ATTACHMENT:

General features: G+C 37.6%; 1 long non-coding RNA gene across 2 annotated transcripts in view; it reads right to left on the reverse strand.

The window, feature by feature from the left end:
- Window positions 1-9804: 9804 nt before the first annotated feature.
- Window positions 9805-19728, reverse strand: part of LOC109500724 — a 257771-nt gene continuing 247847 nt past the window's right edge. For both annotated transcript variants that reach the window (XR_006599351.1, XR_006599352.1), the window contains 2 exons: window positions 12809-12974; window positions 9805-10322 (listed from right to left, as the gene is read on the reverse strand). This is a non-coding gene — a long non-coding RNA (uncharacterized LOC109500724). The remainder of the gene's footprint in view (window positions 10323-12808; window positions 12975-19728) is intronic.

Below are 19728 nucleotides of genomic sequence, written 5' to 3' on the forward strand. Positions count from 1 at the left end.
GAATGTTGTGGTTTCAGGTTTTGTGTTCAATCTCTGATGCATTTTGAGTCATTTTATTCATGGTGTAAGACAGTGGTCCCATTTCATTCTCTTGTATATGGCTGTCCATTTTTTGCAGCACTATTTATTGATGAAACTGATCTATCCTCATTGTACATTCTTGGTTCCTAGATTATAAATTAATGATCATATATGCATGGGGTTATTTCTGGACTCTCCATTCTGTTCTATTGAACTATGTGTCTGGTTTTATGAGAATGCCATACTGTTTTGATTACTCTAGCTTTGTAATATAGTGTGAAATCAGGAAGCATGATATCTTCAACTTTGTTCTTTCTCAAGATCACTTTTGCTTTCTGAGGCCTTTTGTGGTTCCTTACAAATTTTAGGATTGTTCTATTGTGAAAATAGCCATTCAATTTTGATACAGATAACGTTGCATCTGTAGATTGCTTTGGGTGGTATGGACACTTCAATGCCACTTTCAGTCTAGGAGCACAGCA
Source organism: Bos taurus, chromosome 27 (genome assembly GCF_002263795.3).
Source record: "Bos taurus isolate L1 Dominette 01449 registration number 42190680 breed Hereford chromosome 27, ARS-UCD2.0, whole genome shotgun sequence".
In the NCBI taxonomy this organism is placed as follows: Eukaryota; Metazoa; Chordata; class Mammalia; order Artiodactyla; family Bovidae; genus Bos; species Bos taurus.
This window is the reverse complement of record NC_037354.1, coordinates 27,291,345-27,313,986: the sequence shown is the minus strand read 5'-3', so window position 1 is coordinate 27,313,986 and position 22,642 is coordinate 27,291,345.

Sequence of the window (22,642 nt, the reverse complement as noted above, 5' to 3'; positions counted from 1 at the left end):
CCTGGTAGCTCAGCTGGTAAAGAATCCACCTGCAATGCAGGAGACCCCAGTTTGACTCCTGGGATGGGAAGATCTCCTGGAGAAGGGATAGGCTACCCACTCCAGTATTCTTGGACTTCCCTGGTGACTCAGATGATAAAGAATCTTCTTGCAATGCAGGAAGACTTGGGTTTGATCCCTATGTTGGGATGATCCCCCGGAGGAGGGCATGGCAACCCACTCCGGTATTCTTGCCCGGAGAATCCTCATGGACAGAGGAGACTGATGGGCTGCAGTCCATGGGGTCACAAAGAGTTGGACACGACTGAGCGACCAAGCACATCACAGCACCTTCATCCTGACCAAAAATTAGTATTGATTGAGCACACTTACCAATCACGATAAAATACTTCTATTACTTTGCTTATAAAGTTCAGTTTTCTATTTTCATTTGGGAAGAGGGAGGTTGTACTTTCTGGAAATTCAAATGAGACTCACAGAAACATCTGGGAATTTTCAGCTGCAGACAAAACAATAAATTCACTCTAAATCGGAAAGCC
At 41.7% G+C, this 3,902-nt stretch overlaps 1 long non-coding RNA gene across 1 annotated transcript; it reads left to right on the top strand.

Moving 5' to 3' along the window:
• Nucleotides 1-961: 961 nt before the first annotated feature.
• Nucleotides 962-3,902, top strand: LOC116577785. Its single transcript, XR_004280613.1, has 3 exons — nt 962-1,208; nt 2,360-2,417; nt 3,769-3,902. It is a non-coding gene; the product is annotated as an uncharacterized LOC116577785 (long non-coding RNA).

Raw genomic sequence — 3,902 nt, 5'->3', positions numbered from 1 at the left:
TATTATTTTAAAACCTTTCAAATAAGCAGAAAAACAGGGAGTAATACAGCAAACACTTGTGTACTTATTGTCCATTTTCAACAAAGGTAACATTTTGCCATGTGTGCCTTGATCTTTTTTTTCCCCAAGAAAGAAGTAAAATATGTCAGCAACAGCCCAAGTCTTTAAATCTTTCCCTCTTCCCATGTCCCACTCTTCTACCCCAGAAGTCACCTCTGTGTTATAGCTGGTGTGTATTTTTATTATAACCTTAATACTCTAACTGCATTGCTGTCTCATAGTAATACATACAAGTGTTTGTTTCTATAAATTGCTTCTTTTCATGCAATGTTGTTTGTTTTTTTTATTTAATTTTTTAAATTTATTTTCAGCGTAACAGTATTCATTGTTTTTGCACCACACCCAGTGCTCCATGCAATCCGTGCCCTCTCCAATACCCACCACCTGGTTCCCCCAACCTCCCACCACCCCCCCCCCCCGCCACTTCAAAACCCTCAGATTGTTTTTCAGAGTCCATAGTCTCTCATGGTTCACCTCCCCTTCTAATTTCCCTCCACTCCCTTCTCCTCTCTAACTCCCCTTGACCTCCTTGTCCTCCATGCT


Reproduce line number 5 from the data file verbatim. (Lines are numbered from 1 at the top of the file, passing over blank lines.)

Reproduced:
Below are 19728 nucleotides of genomic sequence, written 5' to 3' on the forward strand. Positions count from 1 at the left end.